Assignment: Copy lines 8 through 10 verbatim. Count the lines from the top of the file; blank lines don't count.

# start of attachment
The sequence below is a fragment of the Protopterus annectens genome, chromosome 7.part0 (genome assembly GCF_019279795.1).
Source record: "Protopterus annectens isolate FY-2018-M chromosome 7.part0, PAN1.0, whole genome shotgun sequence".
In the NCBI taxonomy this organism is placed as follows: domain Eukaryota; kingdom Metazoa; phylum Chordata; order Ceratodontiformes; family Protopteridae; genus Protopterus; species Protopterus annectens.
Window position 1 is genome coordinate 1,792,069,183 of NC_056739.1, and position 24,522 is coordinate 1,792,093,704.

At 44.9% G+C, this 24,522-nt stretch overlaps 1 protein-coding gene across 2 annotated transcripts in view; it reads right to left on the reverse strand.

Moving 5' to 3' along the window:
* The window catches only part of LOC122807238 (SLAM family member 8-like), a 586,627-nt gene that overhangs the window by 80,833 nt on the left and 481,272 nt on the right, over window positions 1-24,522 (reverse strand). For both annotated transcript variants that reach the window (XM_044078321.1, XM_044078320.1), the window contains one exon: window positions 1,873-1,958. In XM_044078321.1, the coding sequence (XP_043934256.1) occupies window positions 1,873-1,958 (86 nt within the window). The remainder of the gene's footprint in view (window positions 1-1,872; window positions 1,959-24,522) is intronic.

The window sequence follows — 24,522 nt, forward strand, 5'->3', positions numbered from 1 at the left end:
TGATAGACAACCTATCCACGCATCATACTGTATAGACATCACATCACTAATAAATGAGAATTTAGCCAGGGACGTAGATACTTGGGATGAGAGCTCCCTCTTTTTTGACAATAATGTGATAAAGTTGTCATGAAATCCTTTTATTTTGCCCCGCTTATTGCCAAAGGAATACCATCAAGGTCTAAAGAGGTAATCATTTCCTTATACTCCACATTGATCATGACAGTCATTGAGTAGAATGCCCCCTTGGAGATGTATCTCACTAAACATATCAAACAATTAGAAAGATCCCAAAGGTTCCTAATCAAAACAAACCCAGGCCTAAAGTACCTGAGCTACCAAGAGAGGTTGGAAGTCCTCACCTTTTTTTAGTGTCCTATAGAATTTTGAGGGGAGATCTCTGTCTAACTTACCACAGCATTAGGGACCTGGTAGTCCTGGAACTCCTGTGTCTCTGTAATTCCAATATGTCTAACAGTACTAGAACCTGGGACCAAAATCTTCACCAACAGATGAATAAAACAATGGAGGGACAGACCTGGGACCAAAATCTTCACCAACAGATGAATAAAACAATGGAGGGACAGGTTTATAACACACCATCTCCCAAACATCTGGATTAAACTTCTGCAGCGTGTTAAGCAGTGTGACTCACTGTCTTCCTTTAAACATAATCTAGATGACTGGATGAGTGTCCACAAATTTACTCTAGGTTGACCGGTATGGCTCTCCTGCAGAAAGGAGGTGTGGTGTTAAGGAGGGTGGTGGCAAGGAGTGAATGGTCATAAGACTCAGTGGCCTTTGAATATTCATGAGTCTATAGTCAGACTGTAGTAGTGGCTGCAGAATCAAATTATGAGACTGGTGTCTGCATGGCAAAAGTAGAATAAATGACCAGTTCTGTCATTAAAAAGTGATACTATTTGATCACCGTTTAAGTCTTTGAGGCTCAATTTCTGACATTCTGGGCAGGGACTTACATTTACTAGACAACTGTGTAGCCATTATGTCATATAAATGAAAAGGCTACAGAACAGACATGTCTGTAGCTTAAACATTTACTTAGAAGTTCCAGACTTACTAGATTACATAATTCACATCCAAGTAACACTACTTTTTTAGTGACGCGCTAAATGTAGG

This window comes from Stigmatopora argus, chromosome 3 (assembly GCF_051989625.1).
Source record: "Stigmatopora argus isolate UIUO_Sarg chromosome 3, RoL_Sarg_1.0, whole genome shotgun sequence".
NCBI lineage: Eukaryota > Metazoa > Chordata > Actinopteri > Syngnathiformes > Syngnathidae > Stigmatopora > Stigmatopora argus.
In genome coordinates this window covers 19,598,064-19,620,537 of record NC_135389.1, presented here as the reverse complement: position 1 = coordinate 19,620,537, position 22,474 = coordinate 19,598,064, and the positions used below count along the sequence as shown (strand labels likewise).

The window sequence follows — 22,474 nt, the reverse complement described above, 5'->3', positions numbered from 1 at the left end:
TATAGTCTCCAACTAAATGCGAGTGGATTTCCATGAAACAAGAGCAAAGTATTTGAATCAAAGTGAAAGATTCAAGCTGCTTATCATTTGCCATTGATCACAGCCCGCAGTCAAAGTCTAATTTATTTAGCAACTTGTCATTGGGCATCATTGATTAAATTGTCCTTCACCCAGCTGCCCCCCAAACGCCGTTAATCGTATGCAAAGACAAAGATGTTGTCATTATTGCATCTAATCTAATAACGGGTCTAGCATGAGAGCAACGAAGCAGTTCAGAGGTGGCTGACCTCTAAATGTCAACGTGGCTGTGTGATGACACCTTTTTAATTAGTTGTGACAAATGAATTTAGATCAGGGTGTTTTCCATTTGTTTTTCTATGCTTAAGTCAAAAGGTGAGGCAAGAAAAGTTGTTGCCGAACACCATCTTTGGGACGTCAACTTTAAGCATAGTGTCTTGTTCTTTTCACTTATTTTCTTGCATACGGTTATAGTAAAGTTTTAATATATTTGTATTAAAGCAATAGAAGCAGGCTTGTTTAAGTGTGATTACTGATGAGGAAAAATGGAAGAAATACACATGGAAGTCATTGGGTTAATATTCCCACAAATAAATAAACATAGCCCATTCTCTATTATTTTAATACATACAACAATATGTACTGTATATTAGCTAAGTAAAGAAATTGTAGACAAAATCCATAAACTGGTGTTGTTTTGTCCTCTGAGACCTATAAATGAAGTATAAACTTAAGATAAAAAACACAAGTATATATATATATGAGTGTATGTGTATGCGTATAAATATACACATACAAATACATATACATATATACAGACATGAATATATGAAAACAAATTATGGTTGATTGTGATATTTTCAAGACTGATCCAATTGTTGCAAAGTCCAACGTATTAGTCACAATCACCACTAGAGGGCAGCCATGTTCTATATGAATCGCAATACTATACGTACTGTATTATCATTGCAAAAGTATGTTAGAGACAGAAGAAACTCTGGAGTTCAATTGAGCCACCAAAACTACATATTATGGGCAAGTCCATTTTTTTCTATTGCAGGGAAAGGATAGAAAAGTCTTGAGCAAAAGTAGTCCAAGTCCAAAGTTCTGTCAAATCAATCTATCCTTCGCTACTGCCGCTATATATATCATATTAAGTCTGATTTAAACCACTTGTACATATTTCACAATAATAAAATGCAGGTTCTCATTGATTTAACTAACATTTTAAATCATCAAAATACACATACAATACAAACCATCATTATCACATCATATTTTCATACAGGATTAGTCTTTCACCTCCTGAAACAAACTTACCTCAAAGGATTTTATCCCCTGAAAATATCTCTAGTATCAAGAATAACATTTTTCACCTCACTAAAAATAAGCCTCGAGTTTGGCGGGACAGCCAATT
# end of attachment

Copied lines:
The window sequence follows — 24,522 nt, forward strand, 5'->3', positions numbered from 1 at the left end:
TGATAGACAACCTATCCACGCATCATACTGTATAGACATCACATCACTAATAAATGAGAATTTAGCCAGGGACGTAGATACTTGGGATGAGAGCTCCCTCTTTTTTGACAATAATGTGATAAAGTTGTCATGAAATCCTTTTATTTTGCCCCGCTTATTGCCAAAGGAATACCATCAAGGTCTAAAGAGGTAATCATTTCCTTATACTCCACATTGATCATGACAGTCATTGAGTAGAATGCCCCCTTGGAGATGTATCTCACTAAACATATCAAACAATTAGAAAGATCCCAAAGGTTCCTAATCAAAACAAACCCAGGCCTAAAGTACCTGAGCTACCAAGAGAGGTTGGAAGTCCTCACCTTTTTTTAGTGTCCTATAGAATTTTGAGGGGAGATCTCTGTCTAACTTACCACAGCATTAGGGACCTGGTAGTCCTGGAACTCCTGTGTCTCTGTAATTCCAATATGTCTAACAGTACTAGAACCTGGGACCAAAATCTTCACCAACAGATGAATAAAACAATGGAGGGACAGACCTGGGACCAAAATCTTCACCAACAGATGAATAAAACAATGGAGGGACAGGTTTATAACACACCATCTCCCAAACATCTGGATTAAACTTCTGCAGCGTGTTAAGCAGTGTGACTCACTGTCTTCCTTTAAACATAATCTAGATGACTGGATGAGTGTCCACAAATTTACTCTAGGTTGACCGGTATGGCTCTCCTGCAGAAAGGAGGTGTGGTGTTAAGGAGGGTGGTGGCAAGGAGTGAATGGTCATAAGACTCAGTGGCCTTTGAATATTCATGAGTCTATAGTCAGACTGTAGTAGTGGCTGCAGAATCAAATTATGAGACTGGTGTCTGCATGGCAAAAGTAGAATAAATGACCAGTTCTGTCATTAAAAAGTGATACTATTTGATCACCGTTTAAGTCTTTGAGGCTCAATTTCTGACATTCTGGGCAGGGACTTACATTTACTAGACAACTGTGTAGCCATTATGTCATATAAATGAAAAGGCTACAGAACAGACATGTCTGTAGCTTAAACATTTACTTAGAAGTTCCAGACTTACTAGATTACATAATTCACATCCAAGTAACACTACTTTTTTAGTGACGCGCTAAATGTAGG

This window comes from Stigmatopora argus, chromosome 3 (assembly GCF_051989625.1).